Again there was a moment of silence. Slowly Sha'halea was growing worried. First she had taken it for some matter of lacking obedience. But for her maid to act this troubled was out of character for the woman. Just what had her mother done? "Milady, I strongly believe your mother should tell you herself, if she deems the time is right."


That had been the wrong thing to say. "If she deems the time is right?" she hissed. "I am sixteen! Mother was already married at that age. You know I am no longer a girl. I am a young woman! So tell me what it is, or..." Grinding her teeth she realised she had no threat suitable at her disposal.


"Sha'halea..." her maid whispered. "... I fear there are things I can not and should not comment on. There surely is a reason why your mother has not told you yet. And it is upon her to say it."




She had not realised, but her little hands had clenched into fists. Had she been a boy she would have forced the truth out of the woman. But as matters were, she had to resume the possibilities she had at her disposal. "It will take us three months to reach home. You realise I will not give you one free moment until we get there?" Again the woman sighed. "I do realise."


"So just tell me."




"I feel you lack the right attitude. Soon I will be adult and I will have you punished for being so horrid."


"And I think you are too spoiled for your own good, milady. If you were as mature as you think you are you would not try to force me to undisclose something I have sworn to keep a secret."


The anger growing in her belly fled at hearing the oath. "If you had to swear, it has to be a serious transgression. What did she do? Kill someone?"


"Oh, by the light, no!"


"Did she lie? To an Aes Sedai?"


"Mylady, please..."


"Did she insult the queen?"


"No, she did not! Stop asking. I told you I will not answer!"


But that did not stop the flood of questions. Halea was like a bloodhound that had picked up a peculiar scent.


"Has she kissed someone?"


"Of course not."


The question had been so absurd that Sha'halea had been inclined to go on, but then something in the tone of her maid made her hesitate. There had been a rasping undertone as if she had hit a sore spot.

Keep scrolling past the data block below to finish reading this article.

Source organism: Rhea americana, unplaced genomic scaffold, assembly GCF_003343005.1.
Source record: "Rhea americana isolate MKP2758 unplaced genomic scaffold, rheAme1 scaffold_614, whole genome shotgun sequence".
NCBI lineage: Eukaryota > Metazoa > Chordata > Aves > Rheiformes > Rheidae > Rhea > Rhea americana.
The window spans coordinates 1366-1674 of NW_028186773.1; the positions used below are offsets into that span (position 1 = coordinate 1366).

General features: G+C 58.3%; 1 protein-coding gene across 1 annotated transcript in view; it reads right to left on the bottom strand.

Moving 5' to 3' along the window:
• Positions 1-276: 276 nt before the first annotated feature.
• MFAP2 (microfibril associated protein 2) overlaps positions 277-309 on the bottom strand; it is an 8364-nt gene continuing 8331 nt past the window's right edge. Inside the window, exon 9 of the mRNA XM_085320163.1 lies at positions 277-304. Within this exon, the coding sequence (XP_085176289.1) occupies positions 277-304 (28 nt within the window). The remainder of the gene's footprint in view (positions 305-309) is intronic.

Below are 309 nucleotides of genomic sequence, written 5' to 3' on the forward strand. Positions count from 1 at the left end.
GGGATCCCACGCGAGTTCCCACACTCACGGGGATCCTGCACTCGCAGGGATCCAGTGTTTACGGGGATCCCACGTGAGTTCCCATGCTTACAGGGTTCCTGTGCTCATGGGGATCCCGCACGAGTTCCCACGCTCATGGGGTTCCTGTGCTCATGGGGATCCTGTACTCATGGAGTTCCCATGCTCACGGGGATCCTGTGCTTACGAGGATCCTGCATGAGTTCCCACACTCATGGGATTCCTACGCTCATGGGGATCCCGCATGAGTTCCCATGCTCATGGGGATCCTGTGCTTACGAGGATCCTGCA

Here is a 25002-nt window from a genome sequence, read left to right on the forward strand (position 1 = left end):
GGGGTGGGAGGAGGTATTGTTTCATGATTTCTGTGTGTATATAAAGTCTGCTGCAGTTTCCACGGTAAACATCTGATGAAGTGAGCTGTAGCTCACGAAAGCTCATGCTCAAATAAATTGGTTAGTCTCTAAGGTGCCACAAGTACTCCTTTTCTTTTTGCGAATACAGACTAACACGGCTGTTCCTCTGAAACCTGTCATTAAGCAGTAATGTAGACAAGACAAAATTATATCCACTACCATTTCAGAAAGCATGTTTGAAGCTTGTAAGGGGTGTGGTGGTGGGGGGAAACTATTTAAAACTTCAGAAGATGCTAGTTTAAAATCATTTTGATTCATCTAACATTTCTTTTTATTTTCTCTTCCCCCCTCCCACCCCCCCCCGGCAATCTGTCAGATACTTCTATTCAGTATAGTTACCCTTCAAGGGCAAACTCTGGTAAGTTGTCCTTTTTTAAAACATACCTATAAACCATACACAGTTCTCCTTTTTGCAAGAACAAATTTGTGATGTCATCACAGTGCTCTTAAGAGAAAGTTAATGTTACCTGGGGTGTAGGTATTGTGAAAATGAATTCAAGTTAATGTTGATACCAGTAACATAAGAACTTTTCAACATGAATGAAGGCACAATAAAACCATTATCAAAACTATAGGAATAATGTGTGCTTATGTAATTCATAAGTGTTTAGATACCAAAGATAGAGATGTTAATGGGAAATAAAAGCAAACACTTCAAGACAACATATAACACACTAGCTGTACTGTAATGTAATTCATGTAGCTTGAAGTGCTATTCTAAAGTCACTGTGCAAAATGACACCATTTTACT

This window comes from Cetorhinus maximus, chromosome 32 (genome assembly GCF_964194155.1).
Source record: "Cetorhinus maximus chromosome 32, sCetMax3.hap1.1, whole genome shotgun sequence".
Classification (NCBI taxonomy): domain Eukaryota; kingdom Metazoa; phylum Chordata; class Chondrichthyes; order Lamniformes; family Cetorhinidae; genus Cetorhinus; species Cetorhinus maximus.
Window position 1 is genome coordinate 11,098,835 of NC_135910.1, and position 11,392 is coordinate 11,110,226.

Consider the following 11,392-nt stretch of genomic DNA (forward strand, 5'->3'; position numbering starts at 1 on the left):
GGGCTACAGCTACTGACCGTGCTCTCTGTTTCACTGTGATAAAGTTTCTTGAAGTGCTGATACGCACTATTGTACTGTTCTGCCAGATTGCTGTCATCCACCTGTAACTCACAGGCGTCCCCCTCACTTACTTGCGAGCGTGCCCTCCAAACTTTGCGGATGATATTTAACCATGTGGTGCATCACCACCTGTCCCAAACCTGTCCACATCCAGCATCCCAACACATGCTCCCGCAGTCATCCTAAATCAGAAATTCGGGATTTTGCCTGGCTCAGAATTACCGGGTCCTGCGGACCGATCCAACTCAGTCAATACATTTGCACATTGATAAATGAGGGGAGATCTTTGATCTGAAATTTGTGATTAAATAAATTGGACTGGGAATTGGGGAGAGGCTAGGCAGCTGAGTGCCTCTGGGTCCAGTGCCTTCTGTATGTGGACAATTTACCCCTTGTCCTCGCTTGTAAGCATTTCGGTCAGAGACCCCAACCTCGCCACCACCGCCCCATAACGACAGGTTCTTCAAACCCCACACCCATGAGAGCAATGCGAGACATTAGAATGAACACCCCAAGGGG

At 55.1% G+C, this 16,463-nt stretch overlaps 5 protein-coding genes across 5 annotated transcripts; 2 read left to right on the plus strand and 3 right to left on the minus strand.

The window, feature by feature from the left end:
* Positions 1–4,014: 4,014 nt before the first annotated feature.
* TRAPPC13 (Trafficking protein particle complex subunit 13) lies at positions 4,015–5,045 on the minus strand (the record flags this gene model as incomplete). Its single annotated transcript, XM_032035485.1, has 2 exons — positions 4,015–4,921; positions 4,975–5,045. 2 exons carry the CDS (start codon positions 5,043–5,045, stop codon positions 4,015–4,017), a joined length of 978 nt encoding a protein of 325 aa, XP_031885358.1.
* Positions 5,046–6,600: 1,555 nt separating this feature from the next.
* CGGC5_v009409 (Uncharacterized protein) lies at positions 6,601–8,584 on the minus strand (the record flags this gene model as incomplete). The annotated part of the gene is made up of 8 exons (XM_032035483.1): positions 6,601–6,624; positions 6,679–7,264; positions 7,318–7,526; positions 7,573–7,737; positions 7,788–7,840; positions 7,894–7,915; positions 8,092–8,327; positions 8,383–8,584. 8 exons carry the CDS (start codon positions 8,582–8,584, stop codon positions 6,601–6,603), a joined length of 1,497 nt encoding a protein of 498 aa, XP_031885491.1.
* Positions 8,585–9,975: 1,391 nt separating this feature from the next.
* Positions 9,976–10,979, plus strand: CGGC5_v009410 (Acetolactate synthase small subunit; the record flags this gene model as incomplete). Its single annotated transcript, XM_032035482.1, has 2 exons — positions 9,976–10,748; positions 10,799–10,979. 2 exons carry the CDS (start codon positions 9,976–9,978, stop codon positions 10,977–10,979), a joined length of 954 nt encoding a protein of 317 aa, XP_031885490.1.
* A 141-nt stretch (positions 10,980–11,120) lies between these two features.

"Has she kissed someone?" She repeated the question.




"No!" She brought her long fingers before her mouth to cover it in amazement. Her mother had always been too modest, even for a Tairen. She had always been known as one of the shyest women at court. And she had been utterly devoted to her father. She could not imagine that her mother could even look at another man.


"I did not say she has!" her maid protested, but had there been any doubt, it vanished hearing the clear ring of a lie in the other's words.


"What happened?"




"Did my mother and that Andoran just kiss, or did they do more?"

It seemed her maid still tried to lie her way out. "I can not believe you really think so little about your dear mother. I will tell her about this and I can promise you that she will have means to bring you to reason!"


Only then the full impact, full meaning of this hit her. 


"Oh by the light! You mean my mother had an affair while she was married? Does my father know about it?"


"No!" Her maid exclaimed. "I don't want to know what he would do, would he know about it. He is a jealous man and..."


As the curtains shifted a pleased and victorious smile because obvious on her smooth features. Only then her maid realised what she had said. Part of her felt sorry for her maid. But the desire to hear all of it was stronger. "Asine? Why don't you just tell me about it?"


"You little brat..." the woman began, but then her spirits seemed to leave her. "One day the weave will punish you for being naughty and for not showing respect."